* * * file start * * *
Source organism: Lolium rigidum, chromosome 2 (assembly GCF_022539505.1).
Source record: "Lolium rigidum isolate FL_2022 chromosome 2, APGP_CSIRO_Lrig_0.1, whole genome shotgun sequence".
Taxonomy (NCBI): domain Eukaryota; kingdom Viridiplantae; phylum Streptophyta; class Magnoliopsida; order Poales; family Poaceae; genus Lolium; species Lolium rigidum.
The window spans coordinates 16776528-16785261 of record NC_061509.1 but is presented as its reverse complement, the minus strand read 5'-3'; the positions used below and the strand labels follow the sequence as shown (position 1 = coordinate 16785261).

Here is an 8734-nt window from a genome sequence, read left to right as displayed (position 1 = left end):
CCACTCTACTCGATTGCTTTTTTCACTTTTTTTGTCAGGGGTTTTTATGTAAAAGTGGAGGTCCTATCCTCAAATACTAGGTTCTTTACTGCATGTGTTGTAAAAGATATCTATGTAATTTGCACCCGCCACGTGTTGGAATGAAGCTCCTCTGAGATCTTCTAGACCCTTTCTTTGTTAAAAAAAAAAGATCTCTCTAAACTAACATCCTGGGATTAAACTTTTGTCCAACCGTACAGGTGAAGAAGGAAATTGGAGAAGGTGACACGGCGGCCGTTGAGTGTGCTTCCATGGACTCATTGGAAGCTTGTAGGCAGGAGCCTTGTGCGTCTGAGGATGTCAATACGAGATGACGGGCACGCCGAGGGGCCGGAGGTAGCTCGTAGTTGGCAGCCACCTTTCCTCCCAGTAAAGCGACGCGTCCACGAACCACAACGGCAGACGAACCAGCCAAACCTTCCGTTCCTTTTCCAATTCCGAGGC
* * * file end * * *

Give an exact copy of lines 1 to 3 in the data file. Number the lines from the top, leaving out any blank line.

Source organism: Lolium rigidum, chromosome 2 (assembly GCF_022539505.1).
Source record: "Lolium rigidum isolate FL_2022 chromosome 2, APGP_CSIRO_Lrig_0.1, whole genome shotgun sequence".
Taxonomy (NCBI): domain Eukaryota; kingdom Viridiplantae; phylum Streptophyta; class Magnoliopsida; order Poales; family Poaceae; genus Lolium; species Lolium rigidum.